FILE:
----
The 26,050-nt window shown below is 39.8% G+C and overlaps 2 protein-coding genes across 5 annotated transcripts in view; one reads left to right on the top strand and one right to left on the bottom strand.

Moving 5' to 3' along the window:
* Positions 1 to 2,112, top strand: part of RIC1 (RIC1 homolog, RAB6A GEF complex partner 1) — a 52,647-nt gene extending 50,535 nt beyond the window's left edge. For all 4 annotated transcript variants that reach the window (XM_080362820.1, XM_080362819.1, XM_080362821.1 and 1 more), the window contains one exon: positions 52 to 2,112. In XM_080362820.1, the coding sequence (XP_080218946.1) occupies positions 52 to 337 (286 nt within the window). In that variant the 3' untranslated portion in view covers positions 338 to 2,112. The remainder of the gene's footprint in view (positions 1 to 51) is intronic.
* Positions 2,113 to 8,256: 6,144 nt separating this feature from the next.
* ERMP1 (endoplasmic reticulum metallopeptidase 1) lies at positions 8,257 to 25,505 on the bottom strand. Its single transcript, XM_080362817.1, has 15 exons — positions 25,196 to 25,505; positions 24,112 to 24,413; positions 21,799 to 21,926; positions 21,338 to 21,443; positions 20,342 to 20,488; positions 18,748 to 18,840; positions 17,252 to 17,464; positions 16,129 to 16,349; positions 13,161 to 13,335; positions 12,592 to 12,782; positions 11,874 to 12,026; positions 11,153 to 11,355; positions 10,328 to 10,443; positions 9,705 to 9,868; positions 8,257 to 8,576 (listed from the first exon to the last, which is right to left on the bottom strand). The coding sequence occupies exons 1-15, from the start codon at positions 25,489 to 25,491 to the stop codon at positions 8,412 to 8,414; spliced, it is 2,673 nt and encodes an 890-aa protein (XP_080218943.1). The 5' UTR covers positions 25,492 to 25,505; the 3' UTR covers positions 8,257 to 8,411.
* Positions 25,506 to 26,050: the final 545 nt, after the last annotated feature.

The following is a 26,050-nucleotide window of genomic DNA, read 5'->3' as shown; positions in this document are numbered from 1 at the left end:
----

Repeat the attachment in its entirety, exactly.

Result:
The 26,050-nt window shown below is 39.8% G+C and overlaps 2 protein-coding genes across 5 annotated transcripts in view; one reads left to right on the top strand and one right to left on the bottom strand.

Moving 5' to 3' along the window:
* Positions 1 to 2,112, top strand: part of RIC1 (RIC1 homolog, RAB6A GEF complex partner 1) — a 52,647-nt gene extending 50,535 nt beyond the window's left edge. For all 4 annotated transcript variants that reach the window (XM_080362820.1, XM_080362819.1, XM_080362821.1 and 1 more), the window contains one exon: positions 52 to 2,112. In XM_080362820.1, the coding sequence (XP_080218946.1) occupies positions 52 to 337 (286 nt within the window). In that variant the 3' untranslated portion in view covers positions 338 to 2,112. The remainder of the gene's footprint in view (positions 1 to 51) is intronic.
* Positions 2,113 to 8,256: 6,144 nt separating this feature from the next.
* ERMP1 (endoplasmic reticulum metallopeptidase 1) lies at positions 8,257 to 25,505 on the bottom strand. Its single transcript, XM_080362817.1, has 15 exons — positions 25,196 to 25,505; positions 24,112 to 24,413; positions 21,799 to 21,926; positions 21,338 to 21,443; positions 20,342 to 20,488; positions 18,748 to 18,840; positions 17,252 to 17,464; positions 16,129 to 16,349; positions 13,161 to 13,335; positions 12,592 to 12,782; positions 11,874 to 12,026; positions 11,153 to 11,355; positions 10,328 to 10,443; positions 9,705 to 9,868; positions 8,257 to 8,576 (listed from the first exon to the last, which is right to left on the bottom strand). The coding sequence occupies exons 1-15, from the start codon at positions 25,489 to 25,491 to the stop codon at positions 8,412 to 8,414; spliced, it is 2,673 nt and encodes an 890-aa protein (XP_080218943.1). The 5' UTR covers positions 25,492 to 25,505; the 3' UTR covers positions 8,257 to 8,411.
* Positions 25,506 to 26,050: the final 545 nt, after the last annotated feature.

The following is a 26,050-nucleotide window of genomic DNA, read 5'->3' as shown; positions in this document are numbered from 1 at the left end: